McDonald's works to help operators avoid child labor law violations

The company plans to survey its franchisees next year on their employment of minors in a bid to determine whether training or other resources on child labor are necessary.
McDonald's wants more information on its franchisees' use of minors to work restaurants. | Photo courtesy of McDonald's.

McDonald’s plans to survey its franchisees next year about the employment of minors inside their restaurants to determine whether additional resources are necessary to help them avoid child labor law violations, the company confirmed on Monday.

The company told franchisees about the survey in a system message last month. Bloomberg first reported McDonald’s survey effort.

The survey comes as federal authorities have been cracking down on child labor law violations. That crackdown has led to fines against fast-food restaurants, including some McDonald’s franchisees.

The company says it already provides training to franchisees on child labor. The survey is designed to gather information to determine if McDonald's needs to provide any additional training, resources or best practices to ensure owners are staying within federal regulations regarding the employment of minors. The company stressed that the survey is not tied to inspections of restaurants. 

McDonald’s contends that its system does not have a widespread problem with child labor law violations. The violations that are found are more a product of the system’s immense size. McDonald’s features 13,400 U.S. restaurants, most of which are owned by franchisees. Some 800,000 or more people at any one time work at one of these locations.

The company is also a key provider of what the restaurant industry calls “America’s first job.” One in eight Americans have at one point worked at a McDonald’s location, most of them as teenagers just starting out in the working world. One in three have worked at a restaurant.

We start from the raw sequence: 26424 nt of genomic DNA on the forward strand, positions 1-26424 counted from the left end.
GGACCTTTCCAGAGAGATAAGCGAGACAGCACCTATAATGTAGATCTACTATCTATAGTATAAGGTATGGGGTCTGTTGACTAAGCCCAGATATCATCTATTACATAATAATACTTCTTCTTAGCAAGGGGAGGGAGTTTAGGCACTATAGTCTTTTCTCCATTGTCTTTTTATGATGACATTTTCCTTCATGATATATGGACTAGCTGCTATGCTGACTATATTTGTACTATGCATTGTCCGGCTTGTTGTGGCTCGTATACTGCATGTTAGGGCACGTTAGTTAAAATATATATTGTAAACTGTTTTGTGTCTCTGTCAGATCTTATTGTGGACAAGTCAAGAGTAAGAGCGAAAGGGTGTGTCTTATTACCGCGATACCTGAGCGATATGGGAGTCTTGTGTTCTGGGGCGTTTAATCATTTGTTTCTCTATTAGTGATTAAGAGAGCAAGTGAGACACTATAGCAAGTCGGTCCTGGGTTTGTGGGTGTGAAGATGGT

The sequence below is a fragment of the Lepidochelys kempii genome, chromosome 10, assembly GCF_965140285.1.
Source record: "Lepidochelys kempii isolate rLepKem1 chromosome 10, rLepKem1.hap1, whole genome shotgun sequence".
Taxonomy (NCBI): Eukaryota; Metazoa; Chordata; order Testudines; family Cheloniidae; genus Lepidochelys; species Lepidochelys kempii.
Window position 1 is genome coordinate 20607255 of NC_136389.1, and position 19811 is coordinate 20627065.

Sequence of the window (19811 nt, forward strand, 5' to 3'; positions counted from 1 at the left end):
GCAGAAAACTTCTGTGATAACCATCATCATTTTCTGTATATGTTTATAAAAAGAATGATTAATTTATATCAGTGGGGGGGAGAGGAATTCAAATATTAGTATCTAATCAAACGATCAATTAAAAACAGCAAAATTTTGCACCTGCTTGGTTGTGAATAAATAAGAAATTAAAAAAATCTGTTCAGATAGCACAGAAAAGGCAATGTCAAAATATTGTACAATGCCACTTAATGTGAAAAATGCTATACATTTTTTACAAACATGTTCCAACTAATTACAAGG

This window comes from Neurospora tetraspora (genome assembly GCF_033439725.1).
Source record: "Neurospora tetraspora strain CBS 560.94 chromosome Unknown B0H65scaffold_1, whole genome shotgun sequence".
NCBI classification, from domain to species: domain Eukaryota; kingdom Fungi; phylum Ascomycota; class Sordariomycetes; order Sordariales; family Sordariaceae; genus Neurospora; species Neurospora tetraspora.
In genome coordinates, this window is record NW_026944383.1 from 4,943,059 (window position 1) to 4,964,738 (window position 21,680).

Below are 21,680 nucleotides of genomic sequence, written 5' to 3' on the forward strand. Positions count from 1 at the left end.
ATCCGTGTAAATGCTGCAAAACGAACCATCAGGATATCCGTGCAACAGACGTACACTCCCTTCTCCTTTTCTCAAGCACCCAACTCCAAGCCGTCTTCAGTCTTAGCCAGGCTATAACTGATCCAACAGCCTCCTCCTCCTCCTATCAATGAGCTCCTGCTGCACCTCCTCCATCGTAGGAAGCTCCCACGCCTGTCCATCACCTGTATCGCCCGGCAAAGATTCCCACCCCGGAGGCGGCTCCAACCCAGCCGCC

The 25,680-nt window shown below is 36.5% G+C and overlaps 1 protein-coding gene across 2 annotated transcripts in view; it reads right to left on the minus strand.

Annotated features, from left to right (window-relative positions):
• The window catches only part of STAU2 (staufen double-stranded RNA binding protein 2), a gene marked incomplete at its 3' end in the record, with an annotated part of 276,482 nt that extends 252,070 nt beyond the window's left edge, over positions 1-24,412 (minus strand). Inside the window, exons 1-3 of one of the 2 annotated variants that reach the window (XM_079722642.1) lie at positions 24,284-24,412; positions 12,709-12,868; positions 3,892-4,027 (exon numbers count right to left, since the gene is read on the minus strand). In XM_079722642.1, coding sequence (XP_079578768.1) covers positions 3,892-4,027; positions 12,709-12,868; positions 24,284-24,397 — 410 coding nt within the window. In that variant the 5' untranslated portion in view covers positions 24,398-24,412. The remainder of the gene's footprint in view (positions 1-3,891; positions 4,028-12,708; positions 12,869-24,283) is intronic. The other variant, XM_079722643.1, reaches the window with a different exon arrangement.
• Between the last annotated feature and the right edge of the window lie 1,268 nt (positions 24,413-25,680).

At the same time, however, federal regulators have been fining more companies, including numerous restaurants, over child labor law violations. And there is concern about the reputation this is giving to McDonald’s and the broader industry.  

“They’re spooked,” one McDonald’s franchisee told Restaurant Business.

Several McDonald’s operators have been cited for violations in recent months. The U.S. Dept. of Labor in May fined a trio of McDonald’s franchisees more than $200,000 after citing them for violations involving more than 300 children, some as young as 10. A year ago, federal regulators fined 13 Pittsburgh area franchisees over violations involving 101 minors.

McDonald’s was hardly the only company found to be violating child labor laws. Chipotle, for instance, agreed to pay $322,000 to settle child labor law violations. And then a federal court awarded nearly $1 million in back pay and damages to employees of a Subway franchisee that was also ordered to sell their 14 Bay Area restaurants.

Franchisees may have turned to younger and younger workers in recent years as labor became more difficult to find. Or they may have had them work longer hours or use more dangerous equipment because of a lack of staff.

McDonald’s effort on child labor also illustrates the fine line the company is walking now between different federal regulatory agencies.

The fast-food giant wants to help franchisees avoid child labor law violations. But it also wants to avoid running afoul of the National Labor Relations Board’s (NLRB) definition of “joint employer,” which that agency is tightening.

Some McDonald’s shareholders have asked the company for an independent audit of its labor practices, the Washington Post said back in June. That group wanted McDonald’s to adopt a “zero-tolerance” policy on such violations.

But if that is a rule that its franchisees must follow, then that could make McDonald’s a “joint employer” of its franchisees’ employees. As independent businesses, franchisees are the ones who hire, fire and determine employment policy. If the franchisor is seen as setting labor rules, it could be opened to liability for franchisees’ labor violations.

And it would also open the company to criticism from within its franchisee base, which has been concerned about the level of control the company has levied against its operators.

UPDATE: This story has been changed from an original version to clarify the role of the survey.

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